Right-click on the route shown in the Group details section and open it in a new tab. This should take you to a Liberty welcome page and, if you add the myLibertyApp context root, you should be able to see the application again. If you hit refresh a few times, although you won’t be able to tell with this application, your requests will be load-balanced across the two instances. If you return to the dashboard and switch to the Monitoring and Logs tab you can switch between the output for the instances and should, for example, be able to see the spike in network usage on the two containers when you made the requests.

If you return to the Overview tab you will see that there are plus and minus symbols either side of the current number of instances. These can be used to manually scale the number of instances. Click the + icon, click Save, and watch the creation of a new container in the group.

Manual scaling is all very well but it would be better if the number of instances scaled automatically up and down as required. If you’re deploying your containers in the London region then you’ll notice an extra tab at the top of the dashboard labelled Auto-Scaling. It’s only available in the London region at the moment because the service is still in beta (and so things may change a bit from what I’m describing here). Having selected this tab, click the plus icon labelled Create policy. Give the policy a name default and set the minimum and maximum instance values to 1 and 3. Add two CPU usage rules to scale up and down the number of instances as shown in the following diagram and then hit Create. Finally, select Attach to activate the policy for this scaling group.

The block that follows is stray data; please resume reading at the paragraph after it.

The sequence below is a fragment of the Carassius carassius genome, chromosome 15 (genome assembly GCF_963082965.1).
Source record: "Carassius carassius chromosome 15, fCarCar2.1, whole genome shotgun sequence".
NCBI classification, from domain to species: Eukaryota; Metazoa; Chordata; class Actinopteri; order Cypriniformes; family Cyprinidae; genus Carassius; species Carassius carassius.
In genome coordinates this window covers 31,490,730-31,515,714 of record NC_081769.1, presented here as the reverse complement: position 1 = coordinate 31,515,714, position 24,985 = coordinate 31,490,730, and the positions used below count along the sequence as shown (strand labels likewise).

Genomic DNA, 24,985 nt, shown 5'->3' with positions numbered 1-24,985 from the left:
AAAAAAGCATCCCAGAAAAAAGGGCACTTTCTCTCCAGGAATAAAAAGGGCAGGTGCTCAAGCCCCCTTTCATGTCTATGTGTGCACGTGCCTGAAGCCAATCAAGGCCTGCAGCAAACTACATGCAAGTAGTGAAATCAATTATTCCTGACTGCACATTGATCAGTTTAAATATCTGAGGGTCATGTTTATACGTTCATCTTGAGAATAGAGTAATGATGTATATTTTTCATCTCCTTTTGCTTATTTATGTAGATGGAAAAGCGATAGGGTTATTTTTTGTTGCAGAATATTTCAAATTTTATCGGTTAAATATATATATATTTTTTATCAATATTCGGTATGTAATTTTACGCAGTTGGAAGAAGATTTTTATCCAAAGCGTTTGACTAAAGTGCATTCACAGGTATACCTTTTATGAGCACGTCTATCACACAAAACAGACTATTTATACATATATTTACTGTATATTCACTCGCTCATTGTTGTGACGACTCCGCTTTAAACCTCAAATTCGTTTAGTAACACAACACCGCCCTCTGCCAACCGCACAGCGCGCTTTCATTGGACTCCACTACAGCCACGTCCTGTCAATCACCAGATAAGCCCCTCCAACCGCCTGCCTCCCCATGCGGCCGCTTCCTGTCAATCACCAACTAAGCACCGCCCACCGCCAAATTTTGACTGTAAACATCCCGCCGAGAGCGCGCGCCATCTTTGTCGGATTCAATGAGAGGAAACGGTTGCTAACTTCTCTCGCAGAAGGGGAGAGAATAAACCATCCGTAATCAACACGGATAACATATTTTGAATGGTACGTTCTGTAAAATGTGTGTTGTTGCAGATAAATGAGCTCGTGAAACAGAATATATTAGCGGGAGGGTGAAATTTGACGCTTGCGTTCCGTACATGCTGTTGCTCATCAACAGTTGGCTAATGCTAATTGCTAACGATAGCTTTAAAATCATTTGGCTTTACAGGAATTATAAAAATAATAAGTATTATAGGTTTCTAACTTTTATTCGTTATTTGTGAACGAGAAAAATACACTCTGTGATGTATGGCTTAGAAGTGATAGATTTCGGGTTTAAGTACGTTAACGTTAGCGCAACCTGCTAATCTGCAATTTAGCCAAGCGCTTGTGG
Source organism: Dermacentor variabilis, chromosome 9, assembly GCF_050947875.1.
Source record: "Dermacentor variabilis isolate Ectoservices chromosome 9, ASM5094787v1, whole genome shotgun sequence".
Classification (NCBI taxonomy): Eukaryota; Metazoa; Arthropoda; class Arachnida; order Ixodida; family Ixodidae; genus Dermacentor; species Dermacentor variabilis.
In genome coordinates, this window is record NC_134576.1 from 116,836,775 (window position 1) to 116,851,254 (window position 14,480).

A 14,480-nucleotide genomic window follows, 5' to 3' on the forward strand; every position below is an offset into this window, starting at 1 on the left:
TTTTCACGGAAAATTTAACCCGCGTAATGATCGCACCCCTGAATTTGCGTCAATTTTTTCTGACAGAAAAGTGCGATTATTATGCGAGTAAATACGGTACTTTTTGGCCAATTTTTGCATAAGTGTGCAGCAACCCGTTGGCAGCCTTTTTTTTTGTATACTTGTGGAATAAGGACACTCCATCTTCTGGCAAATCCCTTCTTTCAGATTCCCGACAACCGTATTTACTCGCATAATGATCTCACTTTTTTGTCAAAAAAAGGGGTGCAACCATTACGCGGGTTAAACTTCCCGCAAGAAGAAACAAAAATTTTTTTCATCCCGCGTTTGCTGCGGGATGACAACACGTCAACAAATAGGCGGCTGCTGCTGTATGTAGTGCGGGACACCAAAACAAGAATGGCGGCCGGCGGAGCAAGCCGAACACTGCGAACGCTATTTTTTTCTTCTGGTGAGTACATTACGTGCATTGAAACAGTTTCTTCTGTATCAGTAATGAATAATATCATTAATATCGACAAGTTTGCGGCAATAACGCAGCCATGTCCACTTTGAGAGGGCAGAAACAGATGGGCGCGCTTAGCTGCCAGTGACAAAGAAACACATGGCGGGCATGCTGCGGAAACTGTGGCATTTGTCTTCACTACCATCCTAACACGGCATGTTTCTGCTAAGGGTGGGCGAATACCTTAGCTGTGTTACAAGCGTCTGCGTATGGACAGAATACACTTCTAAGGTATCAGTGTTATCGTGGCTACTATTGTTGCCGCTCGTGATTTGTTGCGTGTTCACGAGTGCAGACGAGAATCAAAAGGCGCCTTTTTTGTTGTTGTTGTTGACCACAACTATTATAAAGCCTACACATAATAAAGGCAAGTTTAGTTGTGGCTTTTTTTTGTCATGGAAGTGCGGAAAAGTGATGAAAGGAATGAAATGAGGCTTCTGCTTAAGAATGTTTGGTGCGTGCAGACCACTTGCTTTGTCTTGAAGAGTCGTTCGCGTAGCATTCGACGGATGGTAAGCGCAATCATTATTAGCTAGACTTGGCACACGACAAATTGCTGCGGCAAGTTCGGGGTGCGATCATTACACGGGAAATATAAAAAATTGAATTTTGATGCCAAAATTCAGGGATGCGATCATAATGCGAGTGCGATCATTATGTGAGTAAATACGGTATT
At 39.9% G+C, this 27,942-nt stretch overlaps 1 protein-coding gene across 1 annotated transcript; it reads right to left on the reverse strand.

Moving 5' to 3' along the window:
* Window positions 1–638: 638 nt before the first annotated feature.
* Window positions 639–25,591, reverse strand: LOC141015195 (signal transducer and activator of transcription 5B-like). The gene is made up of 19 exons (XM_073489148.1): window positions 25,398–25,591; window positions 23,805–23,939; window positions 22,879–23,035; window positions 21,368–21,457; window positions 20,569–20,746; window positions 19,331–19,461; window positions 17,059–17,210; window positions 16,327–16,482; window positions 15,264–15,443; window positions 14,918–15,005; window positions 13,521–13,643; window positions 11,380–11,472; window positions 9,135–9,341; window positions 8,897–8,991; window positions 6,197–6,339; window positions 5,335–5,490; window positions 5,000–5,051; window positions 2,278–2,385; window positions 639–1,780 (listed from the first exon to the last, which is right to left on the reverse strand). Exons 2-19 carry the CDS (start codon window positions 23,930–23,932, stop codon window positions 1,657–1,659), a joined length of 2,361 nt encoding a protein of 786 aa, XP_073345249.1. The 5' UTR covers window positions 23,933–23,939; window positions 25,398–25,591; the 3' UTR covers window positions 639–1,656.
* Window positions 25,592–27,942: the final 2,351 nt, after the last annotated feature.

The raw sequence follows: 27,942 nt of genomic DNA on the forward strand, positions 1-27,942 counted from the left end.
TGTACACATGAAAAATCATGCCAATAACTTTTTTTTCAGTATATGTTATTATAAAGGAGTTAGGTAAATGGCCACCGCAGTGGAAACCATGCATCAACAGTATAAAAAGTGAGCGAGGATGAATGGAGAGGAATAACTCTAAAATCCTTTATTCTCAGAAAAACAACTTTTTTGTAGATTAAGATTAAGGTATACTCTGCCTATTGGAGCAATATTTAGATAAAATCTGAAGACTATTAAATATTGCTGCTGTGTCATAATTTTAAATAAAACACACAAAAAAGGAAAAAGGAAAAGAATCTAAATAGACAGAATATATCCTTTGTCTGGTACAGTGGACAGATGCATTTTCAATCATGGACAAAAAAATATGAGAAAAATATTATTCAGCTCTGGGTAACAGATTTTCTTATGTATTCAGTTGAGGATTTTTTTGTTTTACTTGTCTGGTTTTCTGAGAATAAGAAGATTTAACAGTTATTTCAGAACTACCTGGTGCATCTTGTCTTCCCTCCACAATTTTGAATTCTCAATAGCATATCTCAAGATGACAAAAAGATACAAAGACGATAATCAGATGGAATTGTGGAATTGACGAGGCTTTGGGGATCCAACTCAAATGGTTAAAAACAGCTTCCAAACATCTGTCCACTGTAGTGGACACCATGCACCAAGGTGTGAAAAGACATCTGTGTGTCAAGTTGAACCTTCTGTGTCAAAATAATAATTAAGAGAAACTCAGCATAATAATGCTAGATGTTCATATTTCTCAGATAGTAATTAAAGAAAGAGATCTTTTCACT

If you click the Auto-Scaling History tab you should see that a scaling action has taken place. We originally scaled up manually to 3 instances but, as the CPU usage is below our 60% limit, the number gets scaled down by one. If you wait another 5 minutes (the cool down period we specified), then you’ll see it get scaled down again to our minimum of 1.

Scaling history

And that concludes our tour of the scaling options in IBM Containers!

WebSphere Liberty on IBM Containers: Part 2

May 30th, 2016

Deploying an Application

In the first part of this series we looked at how to get started running a WebSphere Liberty image in IBM Containers using the Bluemix console.  The container was just running an empty Liberty server. In this post we’ll look at building and deploying an image that adds an application. I was originally intending to stick to using the browser for this post but I think it’s actually easier to do this from the command line. I’m going to assume that you already have Docker installed locally, either natively on Linux, via Docker Machine, or via the Docker for Mac/Windows beta.

First off we need an application to deploy and, just for novelty, I’m going to use the Liberty app accelerator to generate one. Select Servlet as the technology type and then, contrary as it may seem, select Deploy to Local and not Deploy to Bluemix. The latter option currently only supports deploying to the Instant Runtimes (Cloud Foundry) side of Bluemix. Finally, give your project a name and click Download Now.

Liberty App Accelerator

Unpack the zip file you downloaded and change to the top directory of the project. The app is built using maven. Perhaps you already have maven installed but this is a Docker blog post so we’re going to use the maven image from Docker Hub to build the app as follows:

$ docker run –rm -v $(pwd):/usr/src/mymaven \
    -w /usr/src/mymaven/myProject-application maven mvn clean package

This mounts the project on to a container running the maven image and runs the command mvn clean package in the myProject-application directory. Note: if you were doing this repeatedly you’d probably want to mount a maven cache in to the image as well and not download everything each time)

In the myProject-application/target directory you should now find that you have a file myArtifactId-application-1.0-SNAPSHOT.war. Copy this in to a new empty directory so that when we execute a Docker build we don’t end up uploading lots of other cruft to the Docker engine. Using your favourite editor, add the following Dockerfile to the same directory:

FROM websphere-liberty:webProfile7
COPY myArtifactId-application-1.0-SNAPSHOT.war /config/dropins